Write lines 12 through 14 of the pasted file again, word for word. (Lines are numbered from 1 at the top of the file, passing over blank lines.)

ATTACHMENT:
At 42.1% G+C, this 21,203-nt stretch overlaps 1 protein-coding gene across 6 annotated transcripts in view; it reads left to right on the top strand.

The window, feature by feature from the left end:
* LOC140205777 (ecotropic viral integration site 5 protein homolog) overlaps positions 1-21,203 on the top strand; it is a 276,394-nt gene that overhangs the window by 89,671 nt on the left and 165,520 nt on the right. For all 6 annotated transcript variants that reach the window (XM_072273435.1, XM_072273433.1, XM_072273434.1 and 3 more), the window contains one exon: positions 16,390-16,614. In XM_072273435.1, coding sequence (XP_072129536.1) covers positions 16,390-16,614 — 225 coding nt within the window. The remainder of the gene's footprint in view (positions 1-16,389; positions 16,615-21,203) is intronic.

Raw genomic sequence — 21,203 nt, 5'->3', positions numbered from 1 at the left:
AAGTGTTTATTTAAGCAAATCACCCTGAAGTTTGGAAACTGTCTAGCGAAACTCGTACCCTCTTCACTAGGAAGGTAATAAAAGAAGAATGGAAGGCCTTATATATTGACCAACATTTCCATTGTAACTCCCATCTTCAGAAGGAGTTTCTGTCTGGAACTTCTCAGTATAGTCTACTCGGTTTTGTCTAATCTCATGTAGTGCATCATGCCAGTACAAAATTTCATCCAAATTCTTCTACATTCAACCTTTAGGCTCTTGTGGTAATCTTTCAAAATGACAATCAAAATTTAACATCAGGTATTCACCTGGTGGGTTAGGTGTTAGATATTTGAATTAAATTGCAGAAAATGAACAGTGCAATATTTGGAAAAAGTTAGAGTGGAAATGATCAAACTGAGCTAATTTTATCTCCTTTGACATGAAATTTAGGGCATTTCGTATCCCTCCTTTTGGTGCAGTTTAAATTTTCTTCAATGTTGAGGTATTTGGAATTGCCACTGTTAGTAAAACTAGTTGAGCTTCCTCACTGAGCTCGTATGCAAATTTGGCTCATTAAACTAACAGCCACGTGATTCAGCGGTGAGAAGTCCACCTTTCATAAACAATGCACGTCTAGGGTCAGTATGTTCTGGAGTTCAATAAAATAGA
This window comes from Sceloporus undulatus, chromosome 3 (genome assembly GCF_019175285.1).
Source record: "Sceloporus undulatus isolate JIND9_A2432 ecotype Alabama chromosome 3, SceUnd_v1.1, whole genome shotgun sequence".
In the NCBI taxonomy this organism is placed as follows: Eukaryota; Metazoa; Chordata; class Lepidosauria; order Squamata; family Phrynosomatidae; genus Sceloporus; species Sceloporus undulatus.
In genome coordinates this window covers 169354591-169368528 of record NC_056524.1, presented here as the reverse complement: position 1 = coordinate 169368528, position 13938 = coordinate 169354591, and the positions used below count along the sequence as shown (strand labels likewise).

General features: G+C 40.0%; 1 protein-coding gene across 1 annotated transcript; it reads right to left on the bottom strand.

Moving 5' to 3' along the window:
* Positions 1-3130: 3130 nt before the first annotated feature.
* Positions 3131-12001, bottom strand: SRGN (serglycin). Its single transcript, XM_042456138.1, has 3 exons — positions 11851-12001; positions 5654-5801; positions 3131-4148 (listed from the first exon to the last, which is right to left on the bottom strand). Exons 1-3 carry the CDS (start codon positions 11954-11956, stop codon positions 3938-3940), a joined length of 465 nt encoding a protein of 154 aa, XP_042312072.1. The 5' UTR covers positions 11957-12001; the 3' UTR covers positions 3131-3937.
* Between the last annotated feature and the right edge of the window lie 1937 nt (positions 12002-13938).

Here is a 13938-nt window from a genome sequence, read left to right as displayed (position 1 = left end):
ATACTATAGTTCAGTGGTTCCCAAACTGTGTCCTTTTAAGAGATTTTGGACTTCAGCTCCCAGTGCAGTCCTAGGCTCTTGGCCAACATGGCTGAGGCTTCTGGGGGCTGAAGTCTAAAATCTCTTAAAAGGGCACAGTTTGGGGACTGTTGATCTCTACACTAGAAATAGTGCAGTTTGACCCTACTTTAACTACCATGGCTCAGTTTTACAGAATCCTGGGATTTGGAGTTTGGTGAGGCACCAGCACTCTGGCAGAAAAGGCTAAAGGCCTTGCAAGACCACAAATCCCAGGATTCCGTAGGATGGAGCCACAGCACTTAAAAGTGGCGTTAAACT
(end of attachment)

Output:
* Positions 1-3130: 3130 nt before the first annotated feature.
* Positions 3131-12001, bottom strand: SRGN (serglycin). Its single transcript, XM_042456138.1, has 3 exons — positions 11851-12001; positions 5654-5801; positions 3131-4148 (listed from the first exon to the last, which is right to left on the bottom strand). Exons 1-3 carry the CDS (start codon positions 11954-11956, stop codon positions 3938-3940), a joined length of 465 nt encoding a protein of 154 aa, XP_042312072.1. The 5' UTR covers positions 11957-12001; the 3' UTR covers positions 3131-3937.
* Between the last annotated feature and the right edge of the window lie 1937 nt (positions 12002-13938).